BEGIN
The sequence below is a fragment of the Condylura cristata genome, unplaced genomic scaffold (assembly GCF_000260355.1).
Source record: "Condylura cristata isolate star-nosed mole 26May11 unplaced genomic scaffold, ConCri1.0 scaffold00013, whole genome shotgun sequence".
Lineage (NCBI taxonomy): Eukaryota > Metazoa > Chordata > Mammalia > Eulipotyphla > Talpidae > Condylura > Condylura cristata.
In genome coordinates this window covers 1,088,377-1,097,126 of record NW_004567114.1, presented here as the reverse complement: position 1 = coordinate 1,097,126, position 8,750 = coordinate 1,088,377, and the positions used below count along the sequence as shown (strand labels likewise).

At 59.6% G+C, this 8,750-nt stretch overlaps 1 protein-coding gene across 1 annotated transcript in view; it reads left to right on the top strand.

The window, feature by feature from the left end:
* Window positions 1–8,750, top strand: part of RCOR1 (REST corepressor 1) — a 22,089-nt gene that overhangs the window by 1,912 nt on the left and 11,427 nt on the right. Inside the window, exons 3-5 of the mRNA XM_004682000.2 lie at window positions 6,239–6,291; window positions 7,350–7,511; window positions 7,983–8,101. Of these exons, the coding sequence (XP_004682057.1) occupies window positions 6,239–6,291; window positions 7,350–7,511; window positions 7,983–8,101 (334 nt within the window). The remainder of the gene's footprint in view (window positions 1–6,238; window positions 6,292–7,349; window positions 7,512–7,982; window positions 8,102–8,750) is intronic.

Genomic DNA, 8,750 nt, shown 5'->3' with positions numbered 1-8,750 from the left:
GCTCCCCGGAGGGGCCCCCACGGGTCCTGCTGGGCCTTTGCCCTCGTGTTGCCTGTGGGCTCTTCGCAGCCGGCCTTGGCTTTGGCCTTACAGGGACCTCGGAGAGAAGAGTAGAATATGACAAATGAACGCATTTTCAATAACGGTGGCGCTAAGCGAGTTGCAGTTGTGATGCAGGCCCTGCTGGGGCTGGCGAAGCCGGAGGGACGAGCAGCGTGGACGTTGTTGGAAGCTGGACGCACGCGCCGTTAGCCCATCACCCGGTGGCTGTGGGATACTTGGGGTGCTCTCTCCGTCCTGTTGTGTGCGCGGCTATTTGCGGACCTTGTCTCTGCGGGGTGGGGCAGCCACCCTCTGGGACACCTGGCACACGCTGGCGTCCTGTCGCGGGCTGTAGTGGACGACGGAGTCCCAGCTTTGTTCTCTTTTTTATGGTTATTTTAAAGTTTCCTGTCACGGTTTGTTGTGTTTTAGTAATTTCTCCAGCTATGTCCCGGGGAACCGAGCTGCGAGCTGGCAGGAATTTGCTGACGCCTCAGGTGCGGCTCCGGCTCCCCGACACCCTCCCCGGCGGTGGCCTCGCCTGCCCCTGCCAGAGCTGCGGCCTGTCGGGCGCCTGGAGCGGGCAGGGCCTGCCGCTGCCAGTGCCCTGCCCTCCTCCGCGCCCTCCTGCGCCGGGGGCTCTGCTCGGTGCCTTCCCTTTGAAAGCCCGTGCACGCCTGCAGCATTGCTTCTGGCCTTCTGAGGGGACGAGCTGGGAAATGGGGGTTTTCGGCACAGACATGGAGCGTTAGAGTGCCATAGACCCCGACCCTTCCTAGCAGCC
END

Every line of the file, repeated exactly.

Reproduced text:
The sequence below is a fragment of the Condylura cristata genome, unplaced genomic scaffold (assembly GCF_000260355.1).
Source record: "Condylura cristata isolate star-nosed mole 26May11 unplaced genomic scaffold, ConCri1.0 scaffold00013, whole genome shotgun sequence".
Lineage (NCBI taxonomy): Eukaryota > Metazoa > Chordata > Mammalia > Eulipotyphla > Talpidae > Condylura > Condylura cristata.
In genome coordinates this window covers 1,088,377-1,097,126 of record NW_004567114.1, presented here as the reverse complement: position 1 = coordinate 1,097,126, position 8,750 = coordinate 1,088,377, and the positions used below count along the sequence as shown (strand labels likewise).

At 59.6% G+C, this 8,750-nt stretch overlaps 1 protein-coding gene across 1 annotated transcript in view; it reads left to right on the top strand.

The window, feature by feature from the left end:
* Window positions 1–8,750, top strand: part of RCOR1 (REST corepressor 1) — a 22,089-nt gene that overhangs the window by 1,912 nt on the left and 11,427 nt on the right. Inside the window, exons 3-5 of the mRNA XM_004682000.2 lie at window positions 6,239–6,291; window positions 7,350–7,511; window positions 7,983–8,101. Of these exons, the coding sequence (XP_004682057.1) occupies window positions 6,239–6,291; window positions 7,350–7,511; window positions 7,983–8,101 (334 nt within the window). The remainder of the gene's footprint in view (window positions 1–6,238; window positions 6,292–7,349; window positions 7,512–7,982; window positions 8,102–8,750) is intronic.

Genomic DNA, 8,750 nt, shown 5'->3' with positions numbered 1-8,750 from the left:
GCTCCCCGGAGGGGCCCCCACGGGTCCTGCTGGGCCTTTGCCCTCGTGTTGCCTGTGGGCTCTTCGCAGCCGGCCTTGGCTTTGGCCTTACAGGGACCTCGGAGAGAAGAGTAGAATATGACAAATGAACGCATTTTCAATAACGGTGGCGCTAAGCGAGTTGCAGTTGTGATGCAGGCCCTGCTGGGGCTGGCGAAGCCGGAGGGACGAGCAGCGTGGACGTTGTTGGAAGCTGGACGCACGCGCCGTTAGCCCATCACCCGGTGGCTGTGGGATACTTGGGGTGCTCTCTCCGTCCTGTTGTGTGCGCGGCTATTTGCGGACCTTGTCTCTGCGGGGTGGGGCAGCCACCCTCTGGGACACCTGGCACACGCTGGCGTCCTGTCGCGGGCTGTAGTGGACGACGGAGTCCCAGCTTTGTTCTCTTTTTTATGGTTATTTTAAAGTTTCCTGTCACGGTTTGTTGTGTTTTAGTAATTTCTCCAGCTATGTCCCGGGGAACCGAGCTGCGAGCTGGCAGGAATTTGCTGACGCCTCAGGTGCGGCTCCGGCTCCCCGACACCCTCCCCGGCGGTGGCCTCGCCTGCCCCTGCCAGAGCTGCGGCCTGTCGGGCGCCTGGAGCGGGCAGGGCCTGCCGCTGCCAGTGCCCTGCCCTCCTCCGCGCCCTCCTGCGCCGGGGGCTCTGCTCGGTGCCTTCCCTTTGAAAGCCCGTGCACGCCTGCAGCATTGCTTCTGGCCTTCTGAGGGGACGAGCTGGGAAATGGGGGTTTTCGGCACAGACATGGAGCGTTAGAGTGCCATAGACCCCGACCCTTCCTAGCAGCC